But how early in the apprenticeship is it acceptable to leave pupils in the hands of untrained workers?

Success is dependent on Heads and HR

School workforce planning will change as a result of this shakedown. Does every type of class need to be taught by a ‘traditionally trained’ teacher? Different types of teacher can play different roles within a school and that school leaders will now need to structure departments strategically for skills sets and budgets as they do currently mixing their NQTs and experienced teachers.

The real motive

Greening claims that we need to blaze a trail for technical apprenticeships in all industries that reach all the way up to a degree, although teaching seems a risky place to pilot it.

Despite her claims of motive, this apprenticeship choice is financially driven.

What’s critical now is that the apprenticeship and the way that school heads use these new resources be regulated robustly enough to protect our pupils from being left with unqualified teachers on a long-term basis.

As for the long-term gains, it might be that we are on the brink of solving a dire need in our society, at the cost of only a shift in our attitude: we might need a ‘traditionally trained’ teacher leading every single class no more than 1914’s Britain needed all factory workers to be men.  If workforces are planned strategically so that quality of each child’s education is not compromised, it may be that the lack of other choices has left us in a lucky position of discovery.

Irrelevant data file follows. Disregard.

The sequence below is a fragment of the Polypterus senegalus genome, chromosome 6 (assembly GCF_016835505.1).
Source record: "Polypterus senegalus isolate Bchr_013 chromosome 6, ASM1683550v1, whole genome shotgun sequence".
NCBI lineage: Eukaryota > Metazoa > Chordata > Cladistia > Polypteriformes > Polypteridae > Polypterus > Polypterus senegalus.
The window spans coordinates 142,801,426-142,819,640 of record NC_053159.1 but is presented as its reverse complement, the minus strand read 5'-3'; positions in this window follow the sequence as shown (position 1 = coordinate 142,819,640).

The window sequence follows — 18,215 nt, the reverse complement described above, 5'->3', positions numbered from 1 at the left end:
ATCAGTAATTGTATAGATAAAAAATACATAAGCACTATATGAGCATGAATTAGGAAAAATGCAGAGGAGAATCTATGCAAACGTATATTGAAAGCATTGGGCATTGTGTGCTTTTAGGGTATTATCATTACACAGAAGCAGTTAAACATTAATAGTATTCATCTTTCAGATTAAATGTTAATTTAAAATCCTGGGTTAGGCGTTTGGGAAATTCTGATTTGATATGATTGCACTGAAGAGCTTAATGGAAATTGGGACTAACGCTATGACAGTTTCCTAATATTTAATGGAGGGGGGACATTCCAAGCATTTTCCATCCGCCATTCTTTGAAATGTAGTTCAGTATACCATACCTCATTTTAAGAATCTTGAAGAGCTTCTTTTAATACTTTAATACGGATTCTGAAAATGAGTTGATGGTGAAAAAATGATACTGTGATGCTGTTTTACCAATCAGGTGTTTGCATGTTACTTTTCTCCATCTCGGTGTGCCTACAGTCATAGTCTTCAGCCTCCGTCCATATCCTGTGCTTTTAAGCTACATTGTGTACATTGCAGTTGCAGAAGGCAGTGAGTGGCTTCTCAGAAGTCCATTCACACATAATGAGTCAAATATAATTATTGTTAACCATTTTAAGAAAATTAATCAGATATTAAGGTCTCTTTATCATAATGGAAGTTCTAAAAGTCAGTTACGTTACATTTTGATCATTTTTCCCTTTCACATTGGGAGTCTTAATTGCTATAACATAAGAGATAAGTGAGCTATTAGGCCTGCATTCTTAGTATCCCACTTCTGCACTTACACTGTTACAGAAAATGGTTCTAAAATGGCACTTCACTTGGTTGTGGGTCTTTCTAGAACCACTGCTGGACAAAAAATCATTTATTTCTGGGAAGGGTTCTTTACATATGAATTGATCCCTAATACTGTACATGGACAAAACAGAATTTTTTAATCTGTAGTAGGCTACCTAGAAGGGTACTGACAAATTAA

The Apprenticeship Levy is live, but will others now fall through the skills gap? 



Author: Katie Newell

Katie Newell

Katie Newell BA(Hons) PGCE is an ex-primary school teacher, Head of Maths, Head of Year five and languages specialist. Katie qualified in Psychology at Liverpool then specialised in Primary Languages for her PGCE at Reading. Before teaching, Katie was a financial commentator and is now the Content Manager for and Katie feels passionately that teachers are the unsung heroes of society; that opening minds to creative timetabling could revolutionise keeping women in teaching, and that a total change to pupil feedback is the key to solving the work-life balance issue for the best job in the world.

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One thought on “Carter’s apprentices… teacher training for our time

  1. For quality of good education this strategy is impressive and we need to revive British values with good efucation level.
    We need experienced and well qualified teacher for our children who can make the big difference in the British education system.